The good news is it is incredibly easy to set this up at very little cost, depending on your need. Many people have a dedicated parking space with an electricity outlet nearby that they control.
Let's get a question out of the way -- Gasoline car owners don't have to set up a refueling station at home. Why should electric car owners have to pay to set up a charging station? Isn't it unfair that we have to shoulder the extra cost of installing a charging station just to own an electric car or motorcycle?
It's a free world, and if you want to always charge your car at a public charging station by all means do so.
If you think about it, the gasoline price includes the amortized cost of gasoline stations. The pump price for gasoline is the wholesale cost of gasoline plus the markup imposed by the station owner, from which s/he pays all their expenses including the cost of the gasoline station. Hence, the fact that gasoline car owners pay for their refueling equipment is obscured and buried in the gasoline cost.
Electric vehicle owners with a home charging station pay for the equipment up-front, then have a cheaper fuel cost because the cost of electricity as a fuel is a fraction of the cost of electricity. And there is the luxury of home-based refueling, having a car that is always refueled is a big advantage over gasoline car ownership.
The lowest cost charging setup is using the charging cord supplied with the car. Every electric car is sold with such a cord. Using it with a good quality (not old and raggedy) power outlet is safe, and an inexpensive way to charge an electric car at home.
The cheapest setup also supports the lowest charge rate. Most of us will a higher charge rate, which will take a little bit of planning.
Charging station plugged into power outlet
The simplest method to set up home charging is to plug a charging station into a power outlet. Your home may already have a conveniently located power outlet. If not, it's easy to have one installed.
The two approaches to this are:
- Level 1: This is a regular 120 volt outlet, using the line cord charging station provided with the car. That's the setup discussed in Installing cheap/inexpensive electric car charging at home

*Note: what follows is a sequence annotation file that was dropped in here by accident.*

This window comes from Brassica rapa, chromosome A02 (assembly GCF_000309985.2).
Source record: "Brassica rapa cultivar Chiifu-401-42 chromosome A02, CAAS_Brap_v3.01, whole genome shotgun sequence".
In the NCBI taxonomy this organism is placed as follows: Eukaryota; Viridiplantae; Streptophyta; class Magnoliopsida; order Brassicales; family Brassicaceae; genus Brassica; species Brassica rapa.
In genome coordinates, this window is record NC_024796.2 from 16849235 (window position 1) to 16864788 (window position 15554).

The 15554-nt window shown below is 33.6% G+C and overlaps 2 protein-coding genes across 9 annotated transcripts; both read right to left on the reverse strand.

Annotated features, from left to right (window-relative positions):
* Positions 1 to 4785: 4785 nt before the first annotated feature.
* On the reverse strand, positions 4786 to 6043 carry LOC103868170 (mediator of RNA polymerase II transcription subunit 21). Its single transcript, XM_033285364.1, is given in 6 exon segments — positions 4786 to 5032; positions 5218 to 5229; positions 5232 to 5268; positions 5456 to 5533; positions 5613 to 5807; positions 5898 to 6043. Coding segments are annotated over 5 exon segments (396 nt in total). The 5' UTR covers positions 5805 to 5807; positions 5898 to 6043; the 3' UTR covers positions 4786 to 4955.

- Level 2: This is typically a 240 volt 50 amp outlet, using a 6 kiloWatt charging station. That's the setup we talk about in How to plan for and install 240 volt circuit to charge an electric car/vehicle?
It's useful to consult with an electrician. They should explain to you the maximum continuous load allowed through wiring of a given thickness, and the voltage drop over a wiring run. Electricians have the training to ensure the correct wire thickness from service panel to the power outlet. See this for some details: Electric car charging within electrical code and power outlet limits
The power outlet needs sufficient power to handle the charging station. We go over the electrical code in the link just mentioned, and go over planning the outlet in How to plan for and install 240 volt circuit to charge an electric car/vehicle?
When in doubt hire an electrician. Make sure the electrician understands the charging station is a continuous load. You don't want your house to burn down because the electrician didn't install the right stuff.
Charging station attached to a Junction Box
It's often recommended for the higher powered charging stations to be hard-wired to a junction box, rather than connected to a power outlet. There may be electrical reliability reasons for doing so, since power outlets can become corroded and flaky over time.
The actual installation is also fairly simple.
- Have an electrician install wiring, in conduit if required, ending in a junction box located where the charging station is to be installed
- Connect the charging station wiring to the junction box wiring
- Turn on the circuit breaker
This too is covered in How to plan for and install 240 volt circuit to charge an electric car/vehicle?